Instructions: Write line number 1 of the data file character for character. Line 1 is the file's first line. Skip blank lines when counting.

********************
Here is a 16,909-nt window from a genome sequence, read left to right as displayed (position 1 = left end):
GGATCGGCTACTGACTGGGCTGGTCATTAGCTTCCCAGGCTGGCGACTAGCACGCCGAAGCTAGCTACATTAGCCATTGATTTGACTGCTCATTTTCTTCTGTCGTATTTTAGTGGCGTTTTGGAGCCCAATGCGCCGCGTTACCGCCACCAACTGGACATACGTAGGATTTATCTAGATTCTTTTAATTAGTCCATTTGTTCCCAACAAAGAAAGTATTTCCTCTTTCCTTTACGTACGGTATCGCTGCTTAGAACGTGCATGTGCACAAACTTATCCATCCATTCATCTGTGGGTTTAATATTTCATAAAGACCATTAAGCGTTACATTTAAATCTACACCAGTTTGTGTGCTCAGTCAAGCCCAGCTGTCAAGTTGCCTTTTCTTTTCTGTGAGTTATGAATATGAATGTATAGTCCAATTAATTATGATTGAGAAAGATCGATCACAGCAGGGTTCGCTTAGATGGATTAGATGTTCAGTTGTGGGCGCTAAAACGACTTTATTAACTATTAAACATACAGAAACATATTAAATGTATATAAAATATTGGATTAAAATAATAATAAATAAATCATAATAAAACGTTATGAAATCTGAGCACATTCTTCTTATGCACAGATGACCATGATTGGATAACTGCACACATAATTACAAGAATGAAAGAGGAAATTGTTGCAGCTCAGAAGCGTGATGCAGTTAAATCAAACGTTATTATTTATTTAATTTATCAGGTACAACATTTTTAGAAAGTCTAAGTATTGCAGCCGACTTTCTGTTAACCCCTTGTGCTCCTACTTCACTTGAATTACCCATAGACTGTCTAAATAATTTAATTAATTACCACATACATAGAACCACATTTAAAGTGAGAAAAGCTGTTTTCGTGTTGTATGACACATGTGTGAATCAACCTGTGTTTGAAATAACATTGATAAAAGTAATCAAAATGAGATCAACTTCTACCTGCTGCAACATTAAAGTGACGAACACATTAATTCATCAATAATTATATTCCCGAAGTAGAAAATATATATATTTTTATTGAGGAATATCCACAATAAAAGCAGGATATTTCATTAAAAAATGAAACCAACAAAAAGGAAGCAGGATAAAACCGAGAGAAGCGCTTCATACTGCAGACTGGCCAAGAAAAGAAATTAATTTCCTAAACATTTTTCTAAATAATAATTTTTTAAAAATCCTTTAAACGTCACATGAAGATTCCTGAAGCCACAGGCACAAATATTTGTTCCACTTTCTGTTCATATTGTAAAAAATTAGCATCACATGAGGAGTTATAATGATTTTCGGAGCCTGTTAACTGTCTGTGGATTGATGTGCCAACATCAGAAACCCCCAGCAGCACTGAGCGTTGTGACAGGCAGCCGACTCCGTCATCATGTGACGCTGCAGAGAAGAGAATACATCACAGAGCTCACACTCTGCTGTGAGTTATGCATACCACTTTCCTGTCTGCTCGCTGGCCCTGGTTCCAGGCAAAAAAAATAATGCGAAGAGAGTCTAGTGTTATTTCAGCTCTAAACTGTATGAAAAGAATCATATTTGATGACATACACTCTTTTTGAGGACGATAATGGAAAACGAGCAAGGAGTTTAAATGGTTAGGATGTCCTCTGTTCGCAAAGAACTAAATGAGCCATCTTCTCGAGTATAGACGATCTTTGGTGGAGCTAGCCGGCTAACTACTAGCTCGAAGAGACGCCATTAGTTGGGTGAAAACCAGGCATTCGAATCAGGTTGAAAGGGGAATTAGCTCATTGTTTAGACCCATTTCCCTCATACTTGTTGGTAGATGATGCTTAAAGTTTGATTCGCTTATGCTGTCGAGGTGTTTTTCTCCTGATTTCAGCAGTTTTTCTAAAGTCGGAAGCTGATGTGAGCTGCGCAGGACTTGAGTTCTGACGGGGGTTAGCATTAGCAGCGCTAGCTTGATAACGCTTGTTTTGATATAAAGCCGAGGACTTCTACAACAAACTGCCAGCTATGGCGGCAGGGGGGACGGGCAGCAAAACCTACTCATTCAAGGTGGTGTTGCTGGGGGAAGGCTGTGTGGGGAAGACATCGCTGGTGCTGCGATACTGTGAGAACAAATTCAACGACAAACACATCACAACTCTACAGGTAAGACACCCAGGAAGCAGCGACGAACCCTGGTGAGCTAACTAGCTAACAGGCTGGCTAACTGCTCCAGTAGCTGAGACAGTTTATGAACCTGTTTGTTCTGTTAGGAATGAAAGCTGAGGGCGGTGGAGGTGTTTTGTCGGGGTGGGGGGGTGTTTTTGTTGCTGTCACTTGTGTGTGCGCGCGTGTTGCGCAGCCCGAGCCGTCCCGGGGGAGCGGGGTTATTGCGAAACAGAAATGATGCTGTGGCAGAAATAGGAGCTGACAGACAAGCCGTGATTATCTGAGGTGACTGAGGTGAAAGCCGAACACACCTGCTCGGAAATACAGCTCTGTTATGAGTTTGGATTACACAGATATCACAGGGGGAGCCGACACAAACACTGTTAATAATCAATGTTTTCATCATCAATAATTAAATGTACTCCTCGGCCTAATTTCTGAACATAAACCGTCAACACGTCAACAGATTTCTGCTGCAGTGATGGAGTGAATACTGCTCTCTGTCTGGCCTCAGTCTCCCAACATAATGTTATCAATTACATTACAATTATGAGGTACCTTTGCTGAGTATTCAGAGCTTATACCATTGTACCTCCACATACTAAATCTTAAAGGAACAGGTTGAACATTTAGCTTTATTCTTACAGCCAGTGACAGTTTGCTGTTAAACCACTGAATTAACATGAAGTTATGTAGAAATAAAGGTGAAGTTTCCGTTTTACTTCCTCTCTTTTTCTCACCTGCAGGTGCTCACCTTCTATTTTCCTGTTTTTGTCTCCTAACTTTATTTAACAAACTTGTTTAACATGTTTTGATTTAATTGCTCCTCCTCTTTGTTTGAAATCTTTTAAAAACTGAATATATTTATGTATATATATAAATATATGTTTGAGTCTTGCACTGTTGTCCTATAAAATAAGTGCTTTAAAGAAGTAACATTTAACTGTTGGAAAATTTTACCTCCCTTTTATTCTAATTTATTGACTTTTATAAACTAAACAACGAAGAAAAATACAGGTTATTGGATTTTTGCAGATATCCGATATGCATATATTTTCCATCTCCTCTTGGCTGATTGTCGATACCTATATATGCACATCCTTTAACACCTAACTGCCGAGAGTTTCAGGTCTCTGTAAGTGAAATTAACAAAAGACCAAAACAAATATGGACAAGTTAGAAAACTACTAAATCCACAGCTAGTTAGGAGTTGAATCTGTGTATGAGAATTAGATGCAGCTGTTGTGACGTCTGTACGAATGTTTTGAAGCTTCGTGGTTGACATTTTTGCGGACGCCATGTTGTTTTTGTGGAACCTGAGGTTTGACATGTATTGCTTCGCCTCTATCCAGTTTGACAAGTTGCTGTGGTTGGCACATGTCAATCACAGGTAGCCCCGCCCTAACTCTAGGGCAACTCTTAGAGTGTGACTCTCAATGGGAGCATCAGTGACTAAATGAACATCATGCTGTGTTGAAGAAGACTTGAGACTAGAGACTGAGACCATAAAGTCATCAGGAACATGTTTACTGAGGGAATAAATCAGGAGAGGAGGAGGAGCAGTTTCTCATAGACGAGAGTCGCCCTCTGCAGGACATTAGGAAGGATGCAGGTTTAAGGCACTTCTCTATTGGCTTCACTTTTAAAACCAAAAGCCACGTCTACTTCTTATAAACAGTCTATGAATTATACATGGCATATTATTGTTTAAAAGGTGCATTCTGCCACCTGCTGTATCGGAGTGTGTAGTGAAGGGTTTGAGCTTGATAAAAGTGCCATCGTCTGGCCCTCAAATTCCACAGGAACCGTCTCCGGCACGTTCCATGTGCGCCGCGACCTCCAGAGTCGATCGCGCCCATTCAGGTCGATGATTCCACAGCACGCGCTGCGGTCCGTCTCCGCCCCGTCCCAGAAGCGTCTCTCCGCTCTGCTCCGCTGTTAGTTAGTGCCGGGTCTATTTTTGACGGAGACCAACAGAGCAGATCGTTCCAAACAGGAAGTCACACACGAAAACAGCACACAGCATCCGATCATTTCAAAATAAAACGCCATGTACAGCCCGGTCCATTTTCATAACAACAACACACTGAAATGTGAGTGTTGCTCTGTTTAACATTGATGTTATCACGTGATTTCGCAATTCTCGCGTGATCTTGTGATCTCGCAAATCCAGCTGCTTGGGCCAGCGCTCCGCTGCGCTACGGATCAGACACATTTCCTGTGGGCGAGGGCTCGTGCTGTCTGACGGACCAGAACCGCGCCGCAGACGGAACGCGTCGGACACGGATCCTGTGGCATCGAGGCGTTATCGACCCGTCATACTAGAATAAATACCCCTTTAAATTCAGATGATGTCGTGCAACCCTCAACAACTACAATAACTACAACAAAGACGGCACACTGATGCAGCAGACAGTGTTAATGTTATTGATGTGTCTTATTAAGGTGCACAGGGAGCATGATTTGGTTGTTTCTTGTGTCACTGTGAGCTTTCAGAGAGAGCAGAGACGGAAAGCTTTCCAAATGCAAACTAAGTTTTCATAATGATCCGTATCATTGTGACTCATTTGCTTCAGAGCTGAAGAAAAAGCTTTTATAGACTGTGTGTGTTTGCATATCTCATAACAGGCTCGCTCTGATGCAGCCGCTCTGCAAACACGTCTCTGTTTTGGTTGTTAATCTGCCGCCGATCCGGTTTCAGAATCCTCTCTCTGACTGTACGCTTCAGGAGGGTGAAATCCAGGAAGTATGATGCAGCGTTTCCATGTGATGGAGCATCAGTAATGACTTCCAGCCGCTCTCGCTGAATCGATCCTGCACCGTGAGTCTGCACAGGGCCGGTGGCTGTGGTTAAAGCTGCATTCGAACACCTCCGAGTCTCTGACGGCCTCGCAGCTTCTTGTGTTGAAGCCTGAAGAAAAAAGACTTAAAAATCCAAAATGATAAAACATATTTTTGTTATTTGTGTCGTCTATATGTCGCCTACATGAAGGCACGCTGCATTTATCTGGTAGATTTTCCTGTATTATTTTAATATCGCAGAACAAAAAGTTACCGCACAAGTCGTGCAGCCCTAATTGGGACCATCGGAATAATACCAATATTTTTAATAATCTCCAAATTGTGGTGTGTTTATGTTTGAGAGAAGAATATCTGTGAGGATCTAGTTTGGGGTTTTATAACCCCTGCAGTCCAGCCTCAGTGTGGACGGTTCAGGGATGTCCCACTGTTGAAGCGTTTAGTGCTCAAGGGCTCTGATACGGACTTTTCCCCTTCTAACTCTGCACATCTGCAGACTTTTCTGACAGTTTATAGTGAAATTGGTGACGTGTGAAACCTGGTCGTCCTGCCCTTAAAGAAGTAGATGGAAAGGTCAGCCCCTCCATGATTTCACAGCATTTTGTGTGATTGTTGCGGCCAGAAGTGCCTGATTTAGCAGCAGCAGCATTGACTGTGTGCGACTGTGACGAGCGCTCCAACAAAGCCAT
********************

Here is a 16,909-nt window from a genome sequence, read left to right as displayed (position 1 = left end):